As I said earlier in the term, I was proud that Norwich School was able to hold the gender equality day; it requires a certain amount of institutional tolerance and maturity for a large group of teenagers in a co-educational environment to take such an initiative seriously and I congratulate the Amnesty Group for leading the day so well. And it is not the only time this term when we have dealt explicitly with themes of prejudice or intolerance:
- Adam King addressed us recently on the Charities Dinner which raised money for the mental health charity, MIND. The dinner opened with a personally recorded video address by Stephen Fry, president of MIND, who lamented the stigma attached to mental health issues, asking why we look at people differently when they have something wrong with their head as opposed to when they have something wrong with their knee.
- Chiamaka Elumogo gave a powerful address to the 6th Form, with a particularly striking statistic offered that of the 1.6 billion Muslims living in the world, it is estimated that 0.04% hold extremist views. The very real sense of fear generated by atrocities such as those in Brussels this week only serves to reinforce the need for incisive and precise thinking about such issues.
Jonathan Jolly is now going to play Ludovico Einaudi’s I Giorni and while you listen to its simple and attractive melody, I should like you to reflect on those themes of tolerance and prejudice, how complicated we humans sometimes seem to make things when we focus on difference of any kind, as opposed to the basic and universal human compassion which joins us and which underpins the attitude of the second criminal in the biblical reading we heard earlier.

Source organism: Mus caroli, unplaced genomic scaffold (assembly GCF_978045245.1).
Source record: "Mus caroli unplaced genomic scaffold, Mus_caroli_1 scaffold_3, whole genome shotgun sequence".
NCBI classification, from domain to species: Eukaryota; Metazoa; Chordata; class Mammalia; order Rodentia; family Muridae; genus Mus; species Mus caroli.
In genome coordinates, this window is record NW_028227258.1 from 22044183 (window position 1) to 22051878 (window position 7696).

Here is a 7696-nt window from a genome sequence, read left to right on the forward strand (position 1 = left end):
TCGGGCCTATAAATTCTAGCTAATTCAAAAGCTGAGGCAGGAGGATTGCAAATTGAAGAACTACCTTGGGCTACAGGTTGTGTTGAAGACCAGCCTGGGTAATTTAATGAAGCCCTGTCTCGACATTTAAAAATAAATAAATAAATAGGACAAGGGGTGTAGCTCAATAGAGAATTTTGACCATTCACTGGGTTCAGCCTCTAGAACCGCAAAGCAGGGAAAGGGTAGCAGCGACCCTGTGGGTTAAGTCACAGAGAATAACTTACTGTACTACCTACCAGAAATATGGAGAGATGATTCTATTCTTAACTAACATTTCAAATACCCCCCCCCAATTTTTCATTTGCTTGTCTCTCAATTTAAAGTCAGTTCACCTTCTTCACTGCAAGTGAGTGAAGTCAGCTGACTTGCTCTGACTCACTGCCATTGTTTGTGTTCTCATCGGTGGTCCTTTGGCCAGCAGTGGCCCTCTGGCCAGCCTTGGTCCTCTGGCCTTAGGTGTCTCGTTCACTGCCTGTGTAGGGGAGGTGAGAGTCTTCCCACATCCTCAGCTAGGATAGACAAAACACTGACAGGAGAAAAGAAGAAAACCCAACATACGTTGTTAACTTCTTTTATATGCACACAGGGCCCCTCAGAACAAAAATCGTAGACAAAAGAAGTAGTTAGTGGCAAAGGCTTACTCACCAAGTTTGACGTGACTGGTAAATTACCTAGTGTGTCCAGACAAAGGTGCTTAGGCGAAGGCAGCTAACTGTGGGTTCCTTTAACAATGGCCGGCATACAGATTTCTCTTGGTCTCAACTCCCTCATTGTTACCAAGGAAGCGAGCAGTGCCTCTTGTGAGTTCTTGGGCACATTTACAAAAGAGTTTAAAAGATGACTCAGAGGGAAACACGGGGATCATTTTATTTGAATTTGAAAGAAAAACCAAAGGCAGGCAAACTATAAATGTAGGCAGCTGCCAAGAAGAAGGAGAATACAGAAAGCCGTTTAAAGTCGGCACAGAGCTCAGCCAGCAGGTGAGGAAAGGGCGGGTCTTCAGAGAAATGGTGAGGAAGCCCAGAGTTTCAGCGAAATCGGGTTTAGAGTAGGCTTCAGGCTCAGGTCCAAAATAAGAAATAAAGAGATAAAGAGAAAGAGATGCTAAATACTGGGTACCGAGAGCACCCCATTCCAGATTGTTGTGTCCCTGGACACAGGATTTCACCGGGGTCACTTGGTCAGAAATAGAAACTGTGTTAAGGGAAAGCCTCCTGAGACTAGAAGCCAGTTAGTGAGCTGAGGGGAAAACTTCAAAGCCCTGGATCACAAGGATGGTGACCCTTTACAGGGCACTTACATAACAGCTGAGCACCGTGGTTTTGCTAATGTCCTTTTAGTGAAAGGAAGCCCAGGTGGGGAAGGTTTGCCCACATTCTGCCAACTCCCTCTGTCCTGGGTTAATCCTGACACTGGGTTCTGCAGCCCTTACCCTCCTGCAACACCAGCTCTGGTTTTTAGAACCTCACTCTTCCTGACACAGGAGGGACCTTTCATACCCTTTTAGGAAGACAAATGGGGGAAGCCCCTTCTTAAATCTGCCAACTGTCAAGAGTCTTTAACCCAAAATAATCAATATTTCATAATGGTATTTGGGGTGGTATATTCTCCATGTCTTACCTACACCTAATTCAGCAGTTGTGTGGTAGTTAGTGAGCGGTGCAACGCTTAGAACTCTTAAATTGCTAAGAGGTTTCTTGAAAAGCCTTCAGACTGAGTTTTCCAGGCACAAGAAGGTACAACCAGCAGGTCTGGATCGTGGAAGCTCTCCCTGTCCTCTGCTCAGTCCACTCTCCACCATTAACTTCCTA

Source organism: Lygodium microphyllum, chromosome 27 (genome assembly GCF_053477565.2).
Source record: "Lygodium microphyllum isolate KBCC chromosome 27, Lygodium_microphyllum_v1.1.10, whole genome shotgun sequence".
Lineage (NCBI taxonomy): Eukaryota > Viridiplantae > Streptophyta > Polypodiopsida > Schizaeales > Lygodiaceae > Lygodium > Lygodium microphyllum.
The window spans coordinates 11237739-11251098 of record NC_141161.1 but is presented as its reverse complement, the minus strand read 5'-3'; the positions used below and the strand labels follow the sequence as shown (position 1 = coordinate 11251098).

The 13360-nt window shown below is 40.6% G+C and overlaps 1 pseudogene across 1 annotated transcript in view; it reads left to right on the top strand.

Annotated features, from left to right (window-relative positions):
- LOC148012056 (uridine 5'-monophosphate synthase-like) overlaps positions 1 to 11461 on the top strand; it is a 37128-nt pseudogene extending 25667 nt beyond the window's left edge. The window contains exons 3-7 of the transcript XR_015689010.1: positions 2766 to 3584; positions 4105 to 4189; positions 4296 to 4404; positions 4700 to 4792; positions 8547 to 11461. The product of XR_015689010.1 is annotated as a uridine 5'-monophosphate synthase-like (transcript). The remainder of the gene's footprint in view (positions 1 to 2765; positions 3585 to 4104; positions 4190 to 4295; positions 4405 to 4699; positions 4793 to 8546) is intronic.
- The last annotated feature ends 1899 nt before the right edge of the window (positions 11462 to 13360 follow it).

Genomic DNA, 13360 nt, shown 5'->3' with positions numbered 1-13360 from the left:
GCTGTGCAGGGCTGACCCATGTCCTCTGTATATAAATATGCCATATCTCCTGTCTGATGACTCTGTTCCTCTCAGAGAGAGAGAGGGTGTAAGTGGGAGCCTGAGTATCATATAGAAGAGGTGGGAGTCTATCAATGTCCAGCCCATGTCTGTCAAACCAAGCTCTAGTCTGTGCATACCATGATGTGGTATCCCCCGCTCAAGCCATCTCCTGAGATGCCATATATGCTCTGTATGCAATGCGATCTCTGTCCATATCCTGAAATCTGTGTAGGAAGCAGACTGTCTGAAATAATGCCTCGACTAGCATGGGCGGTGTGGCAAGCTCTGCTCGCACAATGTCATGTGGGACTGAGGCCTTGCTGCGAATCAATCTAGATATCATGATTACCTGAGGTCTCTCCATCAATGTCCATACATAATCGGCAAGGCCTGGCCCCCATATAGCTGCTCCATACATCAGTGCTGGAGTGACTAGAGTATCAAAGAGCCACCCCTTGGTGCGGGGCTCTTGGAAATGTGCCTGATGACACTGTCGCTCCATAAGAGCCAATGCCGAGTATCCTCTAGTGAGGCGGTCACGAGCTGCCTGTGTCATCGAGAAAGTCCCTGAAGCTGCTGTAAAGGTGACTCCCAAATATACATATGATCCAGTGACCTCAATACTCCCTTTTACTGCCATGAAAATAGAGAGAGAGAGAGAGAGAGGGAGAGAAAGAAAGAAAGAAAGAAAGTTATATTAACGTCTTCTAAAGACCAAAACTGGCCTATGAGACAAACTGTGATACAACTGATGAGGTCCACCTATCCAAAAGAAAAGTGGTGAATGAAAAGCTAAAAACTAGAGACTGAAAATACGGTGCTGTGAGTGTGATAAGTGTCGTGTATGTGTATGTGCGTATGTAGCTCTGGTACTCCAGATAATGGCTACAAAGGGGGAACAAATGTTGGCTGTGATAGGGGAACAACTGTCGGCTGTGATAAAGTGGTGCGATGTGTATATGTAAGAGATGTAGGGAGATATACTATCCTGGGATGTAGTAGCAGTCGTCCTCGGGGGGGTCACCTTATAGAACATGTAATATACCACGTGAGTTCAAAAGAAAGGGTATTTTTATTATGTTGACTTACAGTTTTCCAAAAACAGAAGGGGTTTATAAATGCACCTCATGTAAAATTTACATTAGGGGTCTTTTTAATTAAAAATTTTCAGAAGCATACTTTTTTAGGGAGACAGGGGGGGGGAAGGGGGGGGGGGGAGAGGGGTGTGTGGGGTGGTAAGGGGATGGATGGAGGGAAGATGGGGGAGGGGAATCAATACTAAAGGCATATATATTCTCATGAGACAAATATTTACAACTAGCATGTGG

So, what to do about it? How might all this affect us at Norwich School, with a lovely holiday but perhaps less lovely revision coming up? I shall start to answer by reporting something I heard from Richard Adams, the education correspondent of the Guardian, at a conference earlier this term. He was asked about the main threats to independent schools in the next few years and his response was “Relevance”. His point was that if schools of our type are not careful, our focus on academic and co-curricular excellence for a small and exclusive section of society will be pleasant for those who benefit but will increasingly be an irrelevant backwater of privilege in terms of the major national and global debates of the day.
Using some of the anger Mr Watts expressed in his Cathedral address earlier in the term, I demand that Norwich School does not fall into this trap. We must all continue to look outwards, to ensure that the high standards we set in school work for the benefit of the wider community, to understand that the academic and co-curricular opportunities in Cathedral Close are privileges you should not take for granted but should use to set you up to lead full and fulfilling 21st century lives, steeped in the principles of leadership and service. It is this last word which is key, not least because it resonates most strongly with the Easter story’s themes of self-sacrifice and forgiveness. I hope you will seek to practise tolerance during the coming days and wish you all well for the holiday.